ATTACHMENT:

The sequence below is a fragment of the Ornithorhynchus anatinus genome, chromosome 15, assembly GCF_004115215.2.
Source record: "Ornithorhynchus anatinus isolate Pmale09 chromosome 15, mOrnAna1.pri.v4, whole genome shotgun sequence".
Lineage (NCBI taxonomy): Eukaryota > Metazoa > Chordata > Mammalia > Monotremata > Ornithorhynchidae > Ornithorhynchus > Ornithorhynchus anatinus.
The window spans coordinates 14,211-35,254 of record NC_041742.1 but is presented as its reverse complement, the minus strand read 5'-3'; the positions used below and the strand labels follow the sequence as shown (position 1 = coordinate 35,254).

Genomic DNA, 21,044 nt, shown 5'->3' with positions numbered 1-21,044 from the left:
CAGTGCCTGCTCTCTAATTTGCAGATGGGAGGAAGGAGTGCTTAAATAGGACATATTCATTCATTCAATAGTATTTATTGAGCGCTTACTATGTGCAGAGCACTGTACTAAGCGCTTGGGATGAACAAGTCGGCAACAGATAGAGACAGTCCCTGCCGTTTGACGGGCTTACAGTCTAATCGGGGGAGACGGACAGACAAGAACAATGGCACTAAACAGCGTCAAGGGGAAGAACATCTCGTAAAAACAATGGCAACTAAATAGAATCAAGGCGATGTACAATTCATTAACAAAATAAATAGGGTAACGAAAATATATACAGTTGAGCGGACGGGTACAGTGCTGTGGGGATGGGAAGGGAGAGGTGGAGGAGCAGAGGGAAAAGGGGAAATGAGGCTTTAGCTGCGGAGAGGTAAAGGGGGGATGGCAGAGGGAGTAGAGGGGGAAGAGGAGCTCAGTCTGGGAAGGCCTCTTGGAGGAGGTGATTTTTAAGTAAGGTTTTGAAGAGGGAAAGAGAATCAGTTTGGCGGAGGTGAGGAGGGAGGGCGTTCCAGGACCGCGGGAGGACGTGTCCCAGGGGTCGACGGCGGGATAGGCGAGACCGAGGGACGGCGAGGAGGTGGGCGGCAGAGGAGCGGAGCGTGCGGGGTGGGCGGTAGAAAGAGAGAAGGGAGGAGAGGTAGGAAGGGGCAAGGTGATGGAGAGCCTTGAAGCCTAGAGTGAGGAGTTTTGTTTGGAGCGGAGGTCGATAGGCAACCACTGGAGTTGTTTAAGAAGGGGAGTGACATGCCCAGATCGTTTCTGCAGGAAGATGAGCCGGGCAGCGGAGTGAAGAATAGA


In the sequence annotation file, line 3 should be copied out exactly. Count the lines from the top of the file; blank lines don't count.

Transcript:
Lineage (NCBI taxonomy): Eukaryota > Metazoa > Chordata > Mammalia > Monotremata > Ornithorhynchidae > Ornithorhynchus > Ornithorhynchus anatinus.